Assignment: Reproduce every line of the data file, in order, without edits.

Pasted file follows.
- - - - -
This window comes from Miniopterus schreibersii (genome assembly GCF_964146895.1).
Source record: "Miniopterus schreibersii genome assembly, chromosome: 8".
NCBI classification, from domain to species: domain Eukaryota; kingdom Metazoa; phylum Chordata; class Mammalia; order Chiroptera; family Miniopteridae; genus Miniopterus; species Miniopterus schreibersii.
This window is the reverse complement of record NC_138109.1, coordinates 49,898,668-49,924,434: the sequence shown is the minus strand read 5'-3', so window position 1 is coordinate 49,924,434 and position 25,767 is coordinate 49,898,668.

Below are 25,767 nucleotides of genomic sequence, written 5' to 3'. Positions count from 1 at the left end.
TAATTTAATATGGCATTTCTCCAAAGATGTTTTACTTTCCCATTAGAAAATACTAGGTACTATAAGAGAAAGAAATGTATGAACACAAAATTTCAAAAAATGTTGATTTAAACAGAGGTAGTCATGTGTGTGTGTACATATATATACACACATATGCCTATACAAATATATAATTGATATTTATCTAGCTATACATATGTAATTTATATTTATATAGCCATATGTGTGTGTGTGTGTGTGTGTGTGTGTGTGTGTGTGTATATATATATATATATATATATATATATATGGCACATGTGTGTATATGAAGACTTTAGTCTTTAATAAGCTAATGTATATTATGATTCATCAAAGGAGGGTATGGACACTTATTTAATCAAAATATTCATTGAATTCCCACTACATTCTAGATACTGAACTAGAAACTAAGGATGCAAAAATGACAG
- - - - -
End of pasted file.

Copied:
This window comes from Miniopterus schreibersii (genome assembly GCF_964146895.1).
Source record: "Miniopterus schreibersii genome assembly, chromosome: 8".
NCBI classification, from domain to species: domain Eukaryota; kingdom Metazoa; phylum Chordata; class Mammalia; order Chiroptera; family Miniopteridae; genus Miniopterus; species Miniopterus schreibersii.
This window is the reverse complement of record NC_138109.1, coordinates 49,898,668-49,924,434: the sequence shown is the minus strand read 5'-3', so window position 1 is coordinate 49,924,434 and position 25,767 is coordinate 49,898,668.

Below are 25,767 nucleotides of genomic sequence, written 5' to 3'. Positions count from 1 at the left end.
TAATTTAATATGGCATTTCTCCAAAGATGTTTTACTTTCCCATTAGAAAATACTAGGTACTATAAGAGAAAGAAATGTATGAACACAAAATTTCAAAAAATGTTGATTTAAACAGAGGTAGTCATGTGTGTGTGTACATATATATACACACATATGCCTATACAAATATATAATTGATATTTATCTAGCTATACATATGTAATTTATATTTATATAGCCATATGTGTGTGTGTGTGTGTGTGTGTGTGTGTGTGTGTGTATATATATATATATATATATATATATATATGGCACATGTGTGTATATGAAGACTTTAGTCTTTAATAAGCTAATGTATATTATGATTCATCAAAGGAGGGTATGGACACTTATTTAATCAAAATATTCATTGAATTCCCACTACATTCTAGATACTGAACTAGAAACTAAGGATGCAAAAATGACAG